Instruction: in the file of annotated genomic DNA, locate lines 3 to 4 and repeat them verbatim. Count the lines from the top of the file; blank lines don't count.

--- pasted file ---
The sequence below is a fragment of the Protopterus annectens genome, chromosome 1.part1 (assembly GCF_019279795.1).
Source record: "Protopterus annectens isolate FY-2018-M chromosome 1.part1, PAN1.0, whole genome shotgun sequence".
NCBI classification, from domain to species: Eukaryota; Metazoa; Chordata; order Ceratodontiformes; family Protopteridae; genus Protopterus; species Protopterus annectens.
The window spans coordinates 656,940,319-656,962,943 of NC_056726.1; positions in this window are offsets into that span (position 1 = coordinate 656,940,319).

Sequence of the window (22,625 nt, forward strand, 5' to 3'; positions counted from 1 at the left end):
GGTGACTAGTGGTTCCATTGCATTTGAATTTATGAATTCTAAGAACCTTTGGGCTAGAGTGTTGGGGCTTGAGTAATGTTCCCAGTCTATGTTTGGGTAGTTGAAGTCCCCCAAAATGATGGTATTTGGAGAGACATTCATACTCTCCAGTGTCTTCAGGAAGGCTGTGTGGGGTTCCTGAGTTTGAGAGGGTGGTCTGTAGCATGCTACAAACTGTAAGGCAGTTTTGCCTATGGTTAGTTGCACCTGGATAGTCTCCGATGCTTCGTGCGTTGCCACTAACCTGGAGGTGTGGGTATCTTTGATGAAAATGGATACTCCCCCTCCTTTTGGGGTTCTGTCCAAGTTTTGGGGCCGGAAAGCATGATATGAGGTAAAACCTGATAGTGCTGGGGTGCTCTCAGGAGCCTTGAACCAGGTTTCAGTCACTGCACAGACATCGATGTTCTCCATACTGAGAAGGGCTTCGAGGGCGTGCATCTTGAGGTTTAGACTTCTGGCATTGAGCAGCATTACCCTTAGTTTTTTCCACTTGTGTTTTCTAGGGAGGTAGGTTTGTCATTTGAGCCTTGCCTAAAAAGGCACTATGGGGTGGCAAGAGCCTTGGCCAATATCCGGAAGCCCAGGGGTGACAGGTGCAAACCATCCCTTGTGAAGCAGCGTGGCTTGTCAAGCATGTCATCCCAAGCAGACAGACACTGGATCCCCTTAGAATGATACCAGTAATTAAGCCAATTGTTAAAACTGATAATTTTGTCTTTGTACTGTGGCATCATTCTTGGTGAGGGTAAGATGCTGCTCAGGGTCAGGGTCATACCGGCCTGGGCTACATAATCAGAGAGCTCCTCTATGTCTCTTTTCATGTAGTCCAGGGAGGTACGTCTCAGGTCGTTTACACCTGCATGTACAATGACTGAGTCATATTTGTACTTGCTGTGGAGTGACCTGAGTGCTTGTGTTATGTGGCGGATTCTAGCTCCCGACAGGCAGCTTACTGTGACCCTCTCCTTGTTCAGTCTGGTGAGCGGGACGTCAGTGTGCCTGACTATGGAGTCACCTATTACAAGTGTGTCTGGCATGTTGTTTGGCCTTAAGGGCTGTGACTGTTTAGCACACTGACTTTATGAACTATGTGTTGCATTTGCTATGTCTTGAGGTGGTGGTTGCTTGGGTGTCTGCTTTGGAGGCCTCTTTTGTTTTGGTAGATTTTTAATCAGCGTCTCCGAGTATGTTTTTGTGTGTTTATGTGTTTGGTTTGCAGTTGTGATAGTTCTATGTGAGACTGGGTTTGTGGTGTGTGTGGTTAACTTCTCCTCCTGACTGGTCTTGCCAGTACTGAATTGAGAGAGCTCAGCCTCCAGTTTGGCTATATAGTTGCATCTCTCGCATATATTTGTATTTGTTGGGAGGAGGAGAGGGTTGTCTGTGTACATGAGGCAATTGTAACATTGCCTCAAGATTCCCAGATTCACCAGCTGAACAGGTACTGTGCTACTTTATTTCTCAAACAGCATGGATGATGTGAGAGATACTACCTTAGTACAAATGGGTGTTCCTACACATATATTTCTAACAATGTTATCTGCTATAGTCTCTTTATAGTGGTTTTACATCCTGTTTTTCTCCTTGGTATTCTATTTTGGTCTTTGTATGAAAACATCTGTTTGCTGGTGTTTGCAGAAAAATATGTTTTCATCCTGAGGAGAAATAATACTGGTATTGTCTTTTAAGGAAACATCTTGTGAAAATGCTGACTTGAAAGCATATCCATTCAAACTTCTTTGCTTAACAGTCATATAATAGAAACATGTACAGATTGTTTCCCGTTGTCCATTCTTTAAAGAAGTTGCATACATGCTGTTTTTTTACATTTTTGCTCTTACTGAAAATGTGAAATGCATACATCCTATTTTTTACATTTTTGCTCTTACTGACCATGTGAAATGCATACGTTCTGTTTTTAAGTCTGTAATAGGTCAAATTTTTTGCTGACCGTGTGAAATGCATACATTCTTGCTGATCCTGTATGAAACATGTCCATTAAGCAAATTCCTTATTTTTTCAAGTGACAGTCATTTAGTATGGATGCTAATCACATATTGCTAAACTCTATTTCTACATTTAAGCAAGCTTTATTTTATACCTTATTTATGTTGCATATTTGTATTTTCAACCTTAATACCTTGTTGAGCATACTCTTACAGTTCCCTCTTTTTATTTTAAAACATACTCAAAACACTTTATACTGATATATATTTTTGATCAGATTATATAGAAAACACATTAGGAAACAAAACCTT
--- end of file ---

NCBI classification, from domain to species: Eukaryota; Metazoa; Chordata; order Ceratodontiformes; family Protopteridae; genus Protopterus; species Protopterus annectens.
The window spans coordinates 656,940,319-656,962,943 of NC_056726.1; positions in this window are offsets into that span (position 1 = coordinate 656,940,319).